Fig. 7. Crude oil removed versus volume of washing solution for weathered and nonweathered soil samples. Washed at 20 C with 0.1 mass% solution, shaken at 200 strokes/min for 20 min.

0.1 mass% solution, shaken at 200 strokes / min for 20 min. Fig. 8. Crude oil

Fig. 8. Crude oil removed (%) at different shaking rates (strokes/min) for weathered and nonweathered soil samples. Washed at 20 C with 20 cm 3 0.1 mass% solution for 20 min.

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of Colloid and Interface Science 276 (2004) 456–464 463 Fig. 9. Crude oil removed versus washing

Fig. 9. Crude oil removed versus washing time for weathered and nonweathered soil samples. Washed with 20 cm 3 0.1 mass% solution at 20 C shaken at 200 stroke/min.

soil fractions have less initial crude oil content, therefore their crude oil removal in 20 min may be faster compared to the finer soil samples. Since the nonweathered soil samples were freshly contaminated, crude oil removal from the finer soils (Soil 1 and Soil 2) was enhanced. This is because of their large surface area and less oil retention in their pores, thereby encouraging the surfactant solution penetrating the soil–oil interface.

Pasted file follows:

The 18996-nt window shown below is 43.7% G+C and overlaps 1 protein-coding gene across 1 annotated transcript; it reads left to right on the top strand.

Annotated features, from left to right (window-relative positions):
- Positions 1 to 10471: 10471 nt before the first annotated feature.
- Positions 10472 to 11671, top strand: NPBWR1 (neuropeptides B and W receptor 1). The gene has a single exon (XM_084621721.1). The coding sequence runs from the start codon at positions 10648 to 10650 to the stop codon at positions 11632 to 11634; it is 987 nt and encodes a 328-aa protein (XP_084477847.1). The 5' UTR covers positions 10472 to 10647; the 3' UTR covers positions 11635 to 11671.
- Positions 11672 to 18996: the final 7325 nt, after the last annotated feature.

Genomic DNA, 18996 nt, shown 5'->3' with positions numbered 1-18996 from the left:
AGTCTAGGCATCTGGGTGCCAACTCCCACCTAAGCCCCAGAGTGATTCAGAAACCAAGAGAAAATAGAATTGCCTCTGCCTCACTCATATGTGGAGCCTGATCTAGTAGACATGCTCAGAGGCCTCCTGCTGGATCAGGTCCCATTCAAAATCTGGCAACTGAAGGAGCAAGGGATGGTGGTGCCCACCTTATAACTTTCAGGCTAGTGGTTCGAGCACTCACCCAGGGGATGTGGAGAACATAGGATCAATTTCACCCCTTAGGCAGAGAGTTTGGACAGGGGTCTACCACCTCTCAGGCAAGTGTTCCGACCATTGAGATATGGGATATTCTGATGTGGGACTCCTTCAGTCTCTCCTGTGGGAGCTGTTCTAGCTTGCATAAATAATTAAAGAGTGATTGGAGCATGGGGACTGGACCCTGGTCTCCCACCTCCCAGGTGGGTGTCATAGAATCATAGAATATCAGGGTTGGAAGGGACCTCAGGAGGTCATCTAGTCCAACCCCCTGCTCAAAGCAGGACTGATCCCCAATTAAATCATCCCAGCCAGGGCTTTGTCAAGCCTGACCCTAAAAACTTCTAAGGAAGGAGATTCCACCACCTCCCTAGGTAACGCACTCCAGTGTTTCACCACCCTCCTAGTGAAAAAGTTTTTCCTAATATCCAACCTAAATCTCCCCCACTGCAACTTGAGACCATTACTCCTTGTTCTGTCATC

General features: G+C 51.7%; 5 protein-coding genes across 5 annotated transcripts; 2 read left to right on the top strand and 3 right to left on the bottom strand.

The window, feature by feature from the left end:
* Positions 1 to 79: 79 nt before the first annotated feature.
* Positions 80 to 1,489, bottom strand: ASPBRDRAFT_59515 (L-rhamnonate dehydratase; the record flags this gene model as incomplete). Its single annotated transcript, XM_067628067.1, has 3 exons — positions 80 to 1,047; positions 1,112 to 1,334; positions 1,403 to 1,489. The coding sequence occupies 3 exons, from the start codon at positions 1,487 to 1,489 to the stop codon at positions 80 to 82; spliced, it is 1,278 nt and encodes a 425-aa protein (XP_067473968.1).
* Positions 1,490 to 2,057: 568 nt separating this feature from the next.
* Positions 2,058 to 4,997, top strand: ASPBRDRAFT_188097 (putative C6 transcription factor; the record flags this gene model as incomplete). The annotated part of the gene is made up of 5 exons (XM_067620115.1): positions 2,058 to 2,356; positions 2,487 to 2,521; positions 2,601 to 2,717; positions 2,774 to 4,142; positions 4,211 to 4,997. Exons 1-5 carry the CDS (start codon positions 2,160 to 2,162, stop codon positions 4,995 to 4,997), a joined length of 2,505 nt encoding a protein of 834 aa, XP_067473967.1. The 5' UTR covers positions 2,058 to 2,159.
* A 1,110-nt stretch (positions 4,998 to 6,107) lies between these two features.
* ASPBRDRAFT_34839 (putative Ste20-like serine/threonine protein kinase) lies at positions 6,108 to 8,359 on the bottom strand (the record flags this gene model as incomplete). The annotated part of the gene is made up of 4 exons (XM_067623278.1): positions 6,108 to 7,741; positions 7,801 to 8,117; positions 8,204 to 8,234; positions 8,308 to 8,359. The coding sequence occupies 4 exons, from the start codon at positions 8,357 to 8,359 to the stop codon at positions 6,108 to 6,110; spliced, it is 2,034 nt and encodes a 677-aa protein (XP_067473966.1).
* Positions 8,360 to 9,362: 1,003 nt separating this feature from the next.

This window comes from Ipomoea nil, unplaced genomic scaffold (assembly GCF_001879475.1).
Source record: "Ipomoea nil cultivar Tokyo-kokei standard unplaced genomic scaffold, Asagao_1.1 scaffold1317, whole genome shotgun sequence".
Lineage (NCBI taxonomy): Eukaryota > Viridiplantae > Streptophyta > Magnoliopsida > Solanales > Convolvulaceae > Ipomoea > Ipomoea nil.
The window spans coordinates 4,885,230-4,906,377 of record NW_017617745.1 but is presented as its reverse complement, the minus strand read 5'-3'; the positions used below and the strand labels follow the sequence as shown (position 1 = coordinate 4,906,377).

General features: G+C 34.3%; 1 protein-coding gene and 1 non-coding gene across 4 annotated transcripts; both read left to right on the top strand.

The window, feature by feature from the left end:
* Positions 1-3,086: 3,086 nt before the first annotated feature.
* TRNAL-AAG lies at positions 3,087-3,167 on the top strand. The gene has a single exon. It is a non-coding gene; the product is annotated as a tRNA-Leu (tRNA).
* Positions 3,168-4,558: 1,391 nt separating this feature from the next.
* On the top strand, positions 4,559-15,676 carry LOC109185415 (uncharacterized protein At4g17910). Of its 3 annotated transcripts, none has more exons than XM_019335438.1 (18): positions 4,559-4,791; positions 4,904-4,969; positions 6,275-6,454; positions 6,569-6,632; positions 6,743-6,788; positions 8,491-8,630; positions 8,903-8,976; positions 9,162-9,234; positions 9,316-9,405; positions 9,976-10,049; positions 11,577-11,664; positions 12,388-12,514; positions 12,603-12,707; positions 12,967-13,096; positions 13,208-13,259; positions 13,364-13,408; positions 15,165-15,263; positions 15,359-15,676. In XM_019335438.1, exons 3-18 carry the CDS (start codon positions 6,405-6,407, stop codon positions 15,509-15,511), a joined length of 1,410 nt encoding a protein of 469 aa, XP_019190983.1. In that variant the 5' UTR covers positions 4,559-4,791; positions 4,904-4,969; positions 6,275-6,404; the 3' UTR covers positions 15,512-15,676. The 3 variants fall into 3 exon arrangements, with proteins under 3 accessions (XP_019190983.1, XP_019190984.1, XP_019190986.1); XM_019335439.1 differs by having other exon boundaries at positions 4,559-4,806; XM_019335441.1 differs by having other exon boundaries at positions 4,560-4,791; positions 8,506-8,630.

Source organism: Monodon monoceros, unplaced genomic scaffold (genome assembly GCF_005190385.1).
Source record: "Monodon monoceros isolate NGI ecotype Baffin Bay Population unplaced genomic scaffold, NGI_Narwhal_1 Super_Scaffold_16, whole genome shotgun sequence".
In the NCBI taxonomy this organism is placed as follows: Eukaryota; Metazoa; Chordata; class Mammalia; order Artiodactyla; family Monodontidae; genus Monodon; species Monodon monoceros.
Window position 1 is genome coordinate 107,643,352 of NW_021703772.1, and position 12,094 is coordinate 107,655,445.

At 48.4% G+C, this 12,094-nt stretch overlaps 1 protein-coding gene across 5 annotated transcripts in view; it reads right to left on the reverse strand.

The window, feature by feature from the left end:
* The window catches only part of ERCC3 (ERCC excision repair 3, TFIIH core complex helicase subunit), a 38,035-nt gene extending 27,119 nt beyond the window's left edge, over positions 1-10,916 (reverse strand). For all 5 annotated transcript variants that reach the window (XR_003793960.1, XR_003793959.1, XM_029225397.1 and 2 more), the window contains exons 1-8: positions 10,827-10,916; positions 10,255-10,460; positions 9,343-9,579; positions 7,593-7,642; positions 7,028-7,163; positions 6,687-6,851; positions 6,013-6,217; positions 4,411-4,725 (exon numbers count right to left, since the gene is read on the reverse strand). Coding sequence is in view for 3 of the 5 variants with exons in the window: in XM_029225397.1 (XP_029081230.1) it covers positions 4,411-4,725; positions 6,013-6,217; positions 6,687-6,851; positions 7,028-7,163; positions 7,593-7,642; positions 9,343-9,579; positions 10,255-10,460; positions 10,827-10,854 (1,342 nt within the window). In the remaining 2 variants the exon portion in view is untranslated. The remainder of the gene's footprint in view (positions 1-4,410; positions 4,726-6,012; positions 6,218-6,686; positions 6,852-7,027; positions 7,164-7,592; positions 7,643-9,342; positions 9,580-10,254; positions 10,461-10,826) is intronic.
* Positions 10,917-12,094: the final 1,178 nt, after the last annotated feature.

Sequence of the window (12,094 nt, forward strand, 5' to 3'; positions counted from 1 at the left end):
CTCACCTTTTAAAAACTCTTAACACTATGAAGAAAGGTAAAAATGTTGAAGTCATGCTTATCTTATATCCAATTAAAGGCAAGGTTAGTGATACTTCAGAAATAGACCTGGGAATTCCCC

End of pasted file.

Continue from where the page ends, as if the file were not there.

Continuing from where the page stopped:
3.4. Effect of solution volume

To facilitate the crude oil removal, the interaction of sur- factant in the interface between crude oil and soil was inves- tigated by varying the volume of washing solutions from 5 to 20 cm 3 . The increase in volume of surfactant solutions shows a corresponding increase in crude oil removal using rhamnolipid and SDS (Fig. 7). Therefore, increase in volume enhances the interaction between the crude oil and washing media. In some cases with distilled water, crude oil removal from the weathered soil samples was observed to be constant indicating the noninfluence of change in volume after a cer- tain level. The weathered soil samples of Soil 3 and Soil 4 also showed a crude oil removal of about 18 and 10%, re-

spectively, after 15 cm 3 . Therefore, the plots (Ww

in Soil 4 agree with the work of [4] that water based soil

and Wn)

washing is recommended for soil with particle size greater than 2 mm.

3.5. Effect of shaking speed